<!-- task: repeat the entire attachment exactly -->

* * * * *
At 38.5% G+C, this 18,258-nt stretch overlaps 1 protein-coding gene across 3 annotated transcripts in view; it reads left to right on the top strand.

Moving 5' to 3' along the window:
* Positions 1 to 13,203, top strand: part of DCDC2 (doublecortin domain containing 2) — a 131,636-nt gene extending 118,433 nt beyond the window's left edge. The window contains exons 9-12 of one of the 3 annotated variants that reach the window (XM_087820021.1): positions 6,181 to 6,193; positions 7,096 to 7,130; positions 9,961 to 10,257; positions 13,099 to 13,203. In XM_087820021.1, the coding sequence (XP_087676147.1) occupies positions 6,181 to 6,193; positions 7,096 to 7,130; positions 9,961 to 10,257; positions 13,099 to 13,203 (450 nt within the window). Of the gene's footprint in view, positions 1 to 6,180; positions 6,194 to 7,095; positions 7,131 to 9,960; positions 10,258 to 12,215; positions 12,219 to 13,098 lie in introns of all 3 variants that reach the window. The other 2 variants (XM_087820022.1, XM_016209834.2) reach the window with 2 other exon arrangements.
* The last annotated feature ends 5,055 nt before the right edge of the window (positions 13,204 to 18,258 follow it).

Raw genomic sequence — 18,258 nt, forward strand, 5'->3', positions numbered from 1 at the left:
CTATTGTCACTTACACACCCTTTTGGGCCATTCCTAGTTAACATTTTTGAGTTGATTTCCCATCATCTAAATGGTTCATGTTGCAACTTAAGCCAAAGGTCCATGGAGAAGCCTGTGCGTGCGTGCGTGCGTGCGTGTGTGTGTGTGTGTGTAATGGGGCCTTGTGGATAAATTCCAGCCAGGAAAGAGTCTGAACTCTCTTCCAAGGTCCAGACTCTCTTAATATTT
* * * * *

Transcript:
At 38.5% G+C, this 18,258-nt stretch overlaps 1 protein-coding gene across 3 annotated transcripts in view; it reads left to right on the top strand.

Moving 5' to 3' along the window:
* Positions 1 to 13,203, top strand: part of DCDC2 (doublecortin domain containing 2) — a 131,636-nt gene extending 118,433 nt beyond the window's left edge. The window contains exons 9-12 of one of the 3 annotated variants that reach the window (XM_087820021.1): positions 6,181 to 6,193; positions 7,096 to 7,130; positions 9,961 to 10,257; positions 13,099 to 13,203. In XM_087820021.1, the coding sequence (XP_087676147.1) occupies positions 6,181 to 6,193; positions 7,096 to 7,130; positions 9,961 to 10,257; positions 13,099 to 13,203 (450 nt within the window). Of the gene's footprint in view, positions 1 to 6,180; positions 6,194 to 7,095; positions 7,131 to 9,960; positions 10,258 to 12,215; positions 12,219 to 13,098 lie in introns of all 3 variants that reach the window. The other 2 variants (XM_087820022.1, XM_016209834.2) reach the window with 2 other exon arrangements.
* The last annotated feature ends 5,055 nt before the right edge of the window (positions 13,204 to 18,258 follow it).

Raw genomic sequence — 18,258 nt, forward strand, 5'->3', positions numbered from 1 at the left:
CTATTGTCACTTACACACCCTTTTGGGCCATTCCTAGTTAACATTTTTGAGTTGATTTCCCATCATCTAAATGGTTCATGTTGCAACTTAAGCCAAAGGTCCATGGAGAAGCCTGTGCGTGCGTGCGTGCGTGCGTGTGTGTGTGTGTGTGTAATGGGGCCTTGTGGATAAATTCCAGCCAGGAAAGAGTCTGAACTCTCTTCCAAGGTCCAGACTCTCTTAATATTT